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China's Norinco CQ Rifle: More Than Just A Copy Of America's M16A1?

Kyle Mizokami

Security, Asia

The CQ has popped up in conflicts all over the globe, including the Syrian and Sudanese civil wars.

Key Point: It is not clear why China produced the CQ rifle.

Some weapons are so ubiquitous they are manufactured even in countries one might not associate them with. One example of this is the M16 rifle series. In service with the U.S. Military for more than fifty years, it has fallen into the hands of many groups that were not originally issued them, such as the Viet Cong, communist guerillas in the Philippines, and now the Islamic State. Only one of America’s potential adversaries took the step of making their own M16s, however: that distinction belongs to China with the production of the CQ rifle.

The Cold War saw large numbers of M16 style rifles issued to America’s allies worldwide, from the South Vietnamese Army to the Israeli Defense Forces. Lightweight and reasonably effective once a series of embarrassing—and deadly—kinks were ironed out, the M16A1 rifle was also a visual symbol of a country’s alliance with the United States, just as the AK-47/M assault rifle was a symbol of support by the Soviet Union.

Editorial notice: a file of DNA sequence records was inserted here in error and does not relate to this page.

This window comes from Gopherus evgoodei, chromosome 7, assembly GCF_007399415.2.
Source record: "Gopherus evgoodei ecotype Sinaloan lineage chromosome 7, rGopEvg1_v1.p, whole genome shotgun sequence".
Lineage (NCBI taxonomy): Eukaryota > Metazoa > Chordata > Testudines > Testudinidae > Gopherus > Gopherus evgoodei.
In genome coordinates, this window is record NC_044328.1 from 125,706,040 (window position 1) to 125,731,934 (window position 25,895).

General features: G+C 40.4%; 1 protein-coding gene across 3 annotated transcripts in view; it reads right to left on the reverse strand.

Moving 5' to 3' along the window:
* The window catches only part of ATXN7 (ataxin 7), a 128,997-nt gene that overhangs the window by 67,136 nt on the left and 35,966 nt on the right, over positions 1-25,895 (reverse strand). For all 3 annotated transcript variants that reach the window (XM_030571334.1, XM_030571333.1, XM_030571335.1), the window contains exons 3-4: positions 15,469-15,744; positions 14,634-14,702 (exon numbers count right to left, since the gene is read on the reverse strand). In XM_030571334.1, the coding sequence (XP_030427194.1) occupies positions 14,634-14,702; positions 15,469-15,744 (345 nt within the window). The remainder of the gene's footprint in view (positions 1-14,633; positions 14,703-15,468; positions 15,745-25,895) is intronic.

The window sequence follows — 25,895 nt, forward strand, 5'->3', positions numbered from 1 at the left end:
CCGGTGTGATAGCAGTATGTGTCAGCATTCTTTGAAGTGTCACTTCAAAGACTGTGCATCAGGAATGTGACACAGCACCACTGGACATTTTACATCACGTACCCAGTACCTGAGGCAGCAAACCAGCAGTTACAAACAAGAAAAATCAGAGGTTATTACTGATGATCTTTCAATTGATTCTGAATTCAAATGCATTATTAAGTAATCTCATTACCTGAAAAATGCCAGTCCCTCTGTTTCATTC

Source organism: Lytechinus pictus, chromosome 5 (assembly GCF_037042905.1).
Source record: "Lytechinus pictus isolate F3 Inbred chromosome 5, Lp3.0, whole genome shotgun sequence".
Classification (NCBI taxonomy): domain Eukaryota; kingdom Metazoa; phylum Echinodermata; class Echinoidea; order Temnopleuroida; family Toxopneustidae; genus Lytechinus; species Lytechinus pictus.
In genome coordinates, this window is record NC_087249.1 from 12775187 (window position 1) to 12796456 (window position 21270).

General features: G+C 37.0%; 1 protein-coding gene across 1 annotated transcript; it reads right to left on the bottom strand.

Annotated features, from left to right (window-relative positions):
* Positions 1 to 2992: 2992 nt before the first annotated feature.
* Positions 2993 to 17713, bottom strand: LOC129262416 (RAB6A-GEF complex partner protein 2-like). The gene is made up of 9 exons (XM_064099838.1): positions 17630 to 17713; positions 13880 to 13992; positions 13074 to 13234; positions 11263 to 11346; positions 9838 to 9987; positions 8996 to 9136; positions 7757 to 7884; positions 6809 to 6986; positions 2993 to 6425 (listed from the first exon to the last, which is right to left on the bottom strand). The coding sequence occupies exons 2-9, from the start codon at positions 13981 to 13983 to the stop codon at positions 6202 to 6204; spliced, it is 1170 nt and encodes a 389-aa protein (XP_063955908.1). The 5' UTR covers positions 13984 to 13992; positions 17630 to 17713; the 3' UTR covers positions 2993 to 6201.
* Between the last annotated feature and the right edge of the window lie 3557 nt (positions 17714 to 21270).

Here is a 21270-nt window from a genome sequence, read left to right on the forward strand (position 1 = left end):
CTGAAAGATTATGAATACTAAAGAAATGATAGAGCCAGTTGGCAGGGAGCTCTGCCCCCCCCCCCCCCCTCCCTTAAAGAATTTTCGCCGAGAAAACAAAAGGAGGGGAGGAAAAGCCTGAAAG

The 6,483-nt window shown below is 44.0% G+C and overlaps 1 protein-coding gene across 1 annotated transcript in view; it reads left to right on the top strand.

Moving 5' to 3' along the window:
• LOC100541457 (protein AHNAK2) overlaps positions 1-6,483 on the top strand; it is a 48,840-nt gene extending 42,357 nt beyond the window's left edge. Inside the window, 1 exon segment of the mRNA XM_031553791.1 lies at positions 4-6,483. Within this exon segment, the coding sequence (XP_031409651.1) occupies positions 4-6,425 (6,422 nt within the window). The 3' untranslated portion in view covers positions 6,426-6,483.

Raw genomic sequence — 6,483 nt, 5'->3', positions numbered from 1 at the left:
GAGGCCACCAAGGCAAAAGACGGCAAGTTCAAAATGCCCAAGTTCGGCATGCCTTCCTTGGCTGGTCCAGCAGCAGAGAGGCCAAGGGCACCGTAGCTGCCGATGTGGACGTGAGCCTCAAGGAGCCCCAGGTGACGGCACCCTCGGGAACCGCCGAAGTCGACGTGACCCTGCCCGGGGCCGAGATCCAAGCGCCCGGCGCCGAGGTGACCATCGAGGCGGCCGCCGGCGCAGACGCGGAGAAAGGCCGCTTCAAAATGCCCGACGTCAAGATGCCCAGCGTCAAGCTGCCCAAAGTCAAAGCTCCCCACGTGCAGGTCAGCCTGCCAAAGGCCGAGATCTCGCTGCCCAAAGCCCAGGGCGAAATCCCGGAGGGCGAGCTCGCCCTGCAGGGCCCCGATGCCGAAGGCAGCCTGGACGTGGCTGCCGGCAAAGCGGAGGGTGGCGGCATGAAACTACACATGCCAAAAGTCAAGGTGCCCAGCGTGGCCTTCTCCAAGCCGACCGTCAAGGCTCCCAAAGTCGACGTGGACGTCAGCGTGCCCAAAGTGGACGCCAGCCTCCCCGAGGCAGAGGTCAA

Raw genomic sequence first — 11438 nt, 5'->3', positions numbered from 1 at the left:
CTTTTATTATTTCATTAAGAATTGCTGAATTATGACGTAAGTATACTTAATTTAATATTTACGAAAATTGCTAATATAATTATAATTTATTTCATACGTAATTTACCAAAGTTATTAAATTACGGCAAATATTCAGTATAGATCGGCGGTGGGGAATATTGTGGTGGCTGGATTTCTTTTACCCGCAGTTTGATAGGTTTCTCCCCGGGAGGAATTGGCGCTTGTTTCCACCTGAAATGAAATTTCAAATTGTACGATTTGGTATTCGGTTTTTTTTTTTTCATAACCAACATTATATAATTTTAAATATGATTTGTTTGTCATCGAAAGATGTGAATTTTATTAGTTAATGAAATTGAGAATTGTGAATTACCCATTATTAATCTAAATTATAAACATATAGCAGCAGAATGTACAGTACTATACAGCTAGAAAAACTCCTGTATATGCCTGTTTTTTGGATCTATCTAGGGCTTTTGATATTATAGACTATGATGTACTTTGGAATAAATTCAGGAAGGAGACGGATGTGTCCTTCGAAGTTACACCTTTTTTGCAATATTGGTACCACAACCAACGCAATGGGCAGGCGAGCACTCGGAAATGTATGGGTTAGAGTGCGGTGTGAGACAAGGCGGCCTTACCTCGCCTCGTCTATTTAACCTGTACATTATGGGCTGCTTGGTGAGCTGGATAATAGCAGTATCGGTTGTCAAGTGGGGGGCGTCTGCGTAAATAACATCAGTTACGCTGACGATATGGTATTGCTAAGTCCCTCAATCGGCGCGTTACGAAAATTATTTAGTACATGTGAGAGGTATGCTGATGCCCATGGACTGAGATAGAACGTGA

The M16 series rifle, adopted by the Pentagon 1965, was a gas operated, direct impingement weapon designed to fire the new 5.56-millimeter round. Weighing just seven pounds with a twenty round magazine, it was a handy weapon for ground forces facing both conventional, World War II-style warfare and counterinsurgency alike. The lighter rounds were easier to transport in bulk by helicopter, and the 5.56 seemingly had magical lethality against human-sized targets.

After the Vietnam War, the People’s Republic of China began manufacturing a number of American small arms that played a prominent role in the war. The M14 battle rifle, M16 assault rifle and M1911 .45 caliber handgun all went into production, likely the result of copies of the weapons handed over by the victorious People’s Army of Vietnam in 1975 to their Chinese allies. The surrender of South Vietnam flooded former North Vietnam with weapons which it distributed far and wide, sending captured military equipment as far away as the Soviet Union, East Germany and likely North Korea.

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